Month

July 2016

Saving Those Wonderful Nasturtium Seeds

I just love nasturtiums… really, I do. They are bright and happy in every way a flower can be.  I buy a new batch of assorted varieties every year. They’re big and wonderful and colorful – what more could you want? If you’re like me, these blooms are probably somewhere in your garden. Their only drawback is that they are annuals – they bloom during one season per year, and then don’t come back the following year like a perennial does. But – you can change that. Have you ever thought of saving seeds? I never really did, until I came across a new variety of nasturtium… and couldn’t find seeds for it.

I plant nasturtiums each and every year, and look forward to both the blooms and the foliage. I always plant the Alaska Mix variety, because I think the mottled leaves are so pretty, and well… my dad lives in Alaska. But this year, I added another variety to the mix, after wandering around my local plant nursery one weekend. I ran across a FlameThrower nasturtium. This variety has uniquely-shaped split-petal flowers – it’s an old heirloom variety that seems to be gaining in popularity. They come in 8 colors, but I fell in love with the deep, rich Burgundy FlameThrowers. I always start them from seed, but I couldn’t find them in my local stores or online – only via wholesale. So, I purchased a few of the nursery plants and put them in the dirt that very evening. A few weeks later, I was sitting out on my porch swing drinking my morning coffee (and those spectacular FlameThrower blooms), and started wondering about seeds for next year. Honestly, I just don’t like buying new nasturtium plants each year, and like I discovered earlier, I cannot find them online. Hmmmm…. why have I never thought to just save the seeds?

So that’s what I did. I saved my own seeds, and now I don’t have to buy any nasturtium seeds next year. I thought you might like to do the same! You’ll find directions and photos below, and I’m sure you’ll kick yourself for not doing this earlier (I did)!

DIRECTIONS for Gathering & Drying Nasturtium Seeds:
Nasturtium seeds are very easy to gather, but you need to exercise patience! Often they are laying right out on the soil beneath a spent bloom, sometimes fresh and green… other times brown and rough. If you just can’t force yourself to wait until they fall off the plant, you can remove them. Just remember – you need to let them develop. Only remove them from the plant when they have become quite large and it looks as if they’re ready to fall off on their own.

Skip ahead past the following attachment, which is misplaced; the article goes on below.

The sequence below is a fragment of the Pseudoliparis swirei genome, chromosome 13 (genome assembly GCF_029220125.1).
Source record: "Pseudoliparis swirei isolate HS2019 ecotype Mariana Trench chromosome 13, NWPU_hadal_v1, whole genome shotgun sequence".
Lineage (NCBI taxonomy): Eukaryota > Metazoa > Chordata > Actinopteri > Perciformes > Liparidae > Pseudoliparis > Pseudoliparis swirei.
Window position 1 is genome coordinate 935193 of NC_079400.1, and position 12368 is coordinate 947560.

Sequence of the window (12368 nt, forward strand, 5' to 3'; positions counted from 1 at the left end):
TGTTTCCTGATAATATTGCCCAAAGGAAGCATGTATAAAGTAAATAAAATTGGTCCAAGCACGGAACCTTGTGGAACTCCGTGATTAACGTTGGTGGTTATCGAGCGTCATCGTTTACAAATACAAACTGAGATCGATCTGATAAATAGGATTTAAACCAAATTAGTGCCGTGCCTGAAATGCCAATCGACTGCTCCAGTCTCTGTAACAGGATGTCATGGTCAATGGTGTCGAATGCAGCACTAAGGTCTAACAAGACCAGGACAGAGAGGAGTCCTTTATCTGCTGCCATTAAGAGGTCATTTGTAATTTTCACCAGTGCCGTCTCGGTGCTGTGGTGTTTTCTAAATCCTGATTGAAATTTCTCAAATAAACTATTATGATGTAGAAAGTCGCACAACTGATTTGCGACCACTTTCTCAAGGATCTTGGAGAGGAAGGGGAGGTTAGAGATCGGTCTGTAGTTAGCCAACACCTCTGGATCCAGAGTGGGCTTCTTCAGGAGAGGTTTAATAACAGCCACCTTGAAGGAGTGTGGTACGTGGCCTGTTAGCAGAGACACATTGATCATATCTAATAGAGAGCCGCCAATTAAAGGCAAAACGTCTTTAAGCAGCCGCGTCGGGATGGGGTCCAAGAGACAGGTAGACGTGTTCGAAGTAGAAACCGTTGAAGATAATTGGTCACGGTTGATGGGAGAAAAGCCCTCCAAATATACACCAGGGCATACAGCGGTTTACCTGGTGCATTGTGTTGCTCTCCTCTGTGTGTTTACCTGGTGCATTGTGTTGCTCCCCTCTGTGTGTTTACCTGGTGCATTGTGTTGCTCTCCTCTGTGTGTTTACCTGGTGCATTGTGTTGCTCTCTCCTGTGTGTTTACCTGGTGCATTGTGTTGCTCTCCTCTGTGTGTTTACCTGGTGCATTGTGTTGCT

Each pod will begin with 3 seeds (see photos below), but 95% of the time only 2 will develop. If you remove the seed pod from the plant before they’re done growing and developing, there’s a good chance they may not germinate next year.

Nasturtium Seed 3

Nasturtium Seed 2

Place the seeds on a tray in a warm, dry, well-ventilated room. Allow them to dry until the seeds turn hard, brown and wrinkled. You’ll want to give the tray or plate a good shake each day so the seeds dry evenly. This could take up to two weeks, so just be patient and don’t rush the process. When the seeds are completely brown and shriveled, they’re ready to store (if seeds till have any green at all when you store them, they may later develop mold or mildew). Below is a photo of seeds in various stages of drying. They begin smooth and green, and when they become hard, brown, and wrinkled you know they’re done.

Nasturtium Seed Drying

Place the dry nasturtium seeds in a glass jar or other airtight container, and label clearly. Try to avoid storing in plastic, as it doesn’t allow for good air circulation.

NOTE ON MOISTURE: It is best to include a moisture remover in your seed storage container. You can use an old silica gel pack, or make your own little pack with some powdered milk. These packs prevent moisture from hanging around your harvested seeds. Long-term moisture will cause any seed to rot.

Save those seeds! This skill is something that seemed to come naturally to our grandmothers and great-grandmothers, but somehow was lost by the time it hit most of my generation. Let’s bring it back – and become a little more self-sufficient in the process!